Rest Easy, Good and Faithful Servant
Sadness settled over the Middletown Valley this weekend. As longtime residents of the Town of Middletown hear the news, voices were hushed in conversation and steps along Main Street lost some of their bounce.
Surely the black drape will hang over the door to Town Hall as the best spokesperson that beautiful town ever had is laid to rest on Thursday.
Louise V. Snodgrass, Burgess, Delegate, Republican Party activist, wife, mother, dear friend and mentor lost her long and brave struggle against the ravages of cancer.
She rose to the highest ranks of power in our state and county. She came to be known as a fierce fighter for the things she believed in, but as tough as she could be, she had a heart as big as the entire Middletown Valley.
In Annapolis, Louise had a reputation for defending the interests of the 157 municipalities above just about any other issue. At one point in her second term, Louise was named Ms. MML (Maryland Municipal League), and given a maroon and white sequined sash emblazoned with that name.
Half in jest, the sash was meant to acknowledge her commitment while softly poking fun at her myopic quest to protect her municipal partners from the heavy hand of state intervention.
Louise either ignored or missed the half-joke, because she wore or displayed that sash as a bold badge of honor throughout her time in the House of Delegates.
Louise Snodgrass was more than just one of the most effective, thoughtful, and respected legislators in Maryland during her tenure. She was also one of my best friends and a role model and trusted advisor to me dating back to my years as the city administrator in Brunswick.
She was happy when I took the job as chief operating officer in The City of Frederick, but cautioned me when I left to become a county commissioner that I would never have as good a job as I did when I was in municipal government. She was right!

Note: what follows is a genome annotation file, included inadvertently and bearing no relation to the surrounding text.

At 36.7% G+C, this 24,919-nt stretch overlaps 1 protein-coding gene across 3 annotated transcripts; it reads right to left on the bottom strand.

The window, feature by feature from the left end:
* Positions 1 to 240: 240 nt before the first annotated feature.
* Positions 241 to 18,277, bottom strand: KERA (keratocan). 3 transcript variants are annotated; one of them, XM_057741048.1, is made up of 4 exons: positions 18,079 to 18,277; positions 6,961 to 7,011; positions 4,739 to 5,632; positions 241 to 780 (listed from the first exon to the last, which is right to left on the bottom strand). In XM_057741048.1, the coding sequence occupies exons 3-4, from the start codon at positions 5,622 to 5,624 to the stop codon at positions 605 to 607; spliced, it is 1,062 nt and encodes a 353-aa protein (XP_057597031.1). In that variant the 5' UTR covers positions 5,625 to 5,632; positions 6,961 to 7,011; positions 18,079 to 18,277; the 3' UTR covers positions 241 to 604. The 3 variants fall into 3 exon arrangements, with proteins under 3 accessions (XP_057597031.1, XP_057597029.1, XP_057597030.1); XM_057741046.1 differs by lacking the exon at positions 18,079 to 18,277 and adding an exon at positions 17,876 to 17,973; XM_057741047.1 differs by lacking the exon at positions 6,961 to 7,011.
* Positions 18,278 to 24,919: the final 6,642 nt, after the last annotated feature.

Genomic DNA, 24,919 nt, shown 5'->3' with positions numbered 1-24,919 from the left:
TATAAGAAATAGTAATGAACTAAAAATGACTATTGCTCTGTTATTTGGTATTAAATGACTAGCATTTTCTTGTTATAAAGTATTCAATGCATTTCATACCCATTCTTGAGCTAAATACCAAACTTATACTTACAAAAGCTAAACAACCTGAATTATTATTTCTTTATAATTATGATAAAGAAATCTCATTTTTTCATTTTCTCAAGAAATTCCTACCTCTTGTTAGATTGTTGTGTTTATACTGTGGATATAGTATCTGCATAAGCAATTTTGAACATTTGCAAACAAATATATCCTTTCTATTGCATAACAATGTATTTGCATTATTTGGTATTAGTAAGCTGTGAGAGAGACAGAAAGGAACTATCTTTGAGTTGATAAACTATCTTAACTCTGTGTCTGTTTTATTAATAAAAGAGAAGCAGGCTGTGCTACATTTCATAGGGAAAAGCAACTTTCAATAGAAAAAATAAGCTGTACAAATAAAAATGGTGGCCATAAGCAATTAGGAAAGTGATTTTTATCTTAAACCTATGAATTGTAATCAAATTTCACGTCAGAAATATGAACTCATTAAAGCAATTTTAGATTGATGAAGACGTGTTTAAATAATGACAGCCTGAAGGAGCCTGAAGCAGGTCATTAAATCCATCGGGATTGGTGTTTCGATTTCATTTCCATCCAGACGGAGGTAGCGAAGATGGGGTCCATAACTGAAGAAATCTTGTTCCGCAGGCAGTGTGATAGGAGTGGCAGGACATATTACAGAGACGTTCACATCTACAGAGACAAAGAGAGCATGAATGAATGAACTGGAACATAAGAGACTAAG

A small group of dear friends used to meet regularly for dinner. Franklin and Louise were an essential part of that group. As quick with a joke as she was with a tear, Louise reminded us all of the reasons we toiled in service to the public.
She fought hard to be the best representative of her district. The redistricting during the final years of the Glendening Administration turned her legislative district into a pitched battle between three incumbent Republicans for two seats. When she lost the contested primary, she tried to run a write-in campaign. She didn’t want to hurt the party, or offend her Republican colleagues; she just really believed she was the best person for the job.
That eventual loss was as painful a political experience as I’ve ever seen a politician endure. Not due to vanity or ego, just because Louise Snodgrass was so passionate about her work. Her dear husband Frank endured as much pain as Louise did, and their decision to move north to Delaware must have seemed like a way to compartmentalize the pain.
I will always hear that sweet voice reminding me of the burden and mantle of responsibility I had assumed in winning a seat in the House of Delegates in the same election cycle that saw her vanquished. I thought we’d be serving together for the next four years; my shock was second only to hers at her defeat.
Even after that shock, she was as gracious as anyone could be to me. She called to tell me that I was embarking on the adventure of a lifetime. She cautioned me to always enter the House Chamber with dignity and to conduct myself with honor. She told me that my word was the only real commodity I was taking with me, and to protect that above all else.
Politics is a rough business, and we need people of grace and dignity to uphold the traditions of our forefathers. Loud-mouthed ideologues serve no one’s interests, and yet they keep getting elected.
The skills that make a truly great legislator are vision, passion, and the ability to differentiate between a battle over principle and a reasonable compromise. We have lost one of the best representatives we ever had.
We lost a great lady early Friday morning, but her spirit and passion for our state, and especially our towns and cities, will live forever within the marble walls of the chamber of the House of Delegates.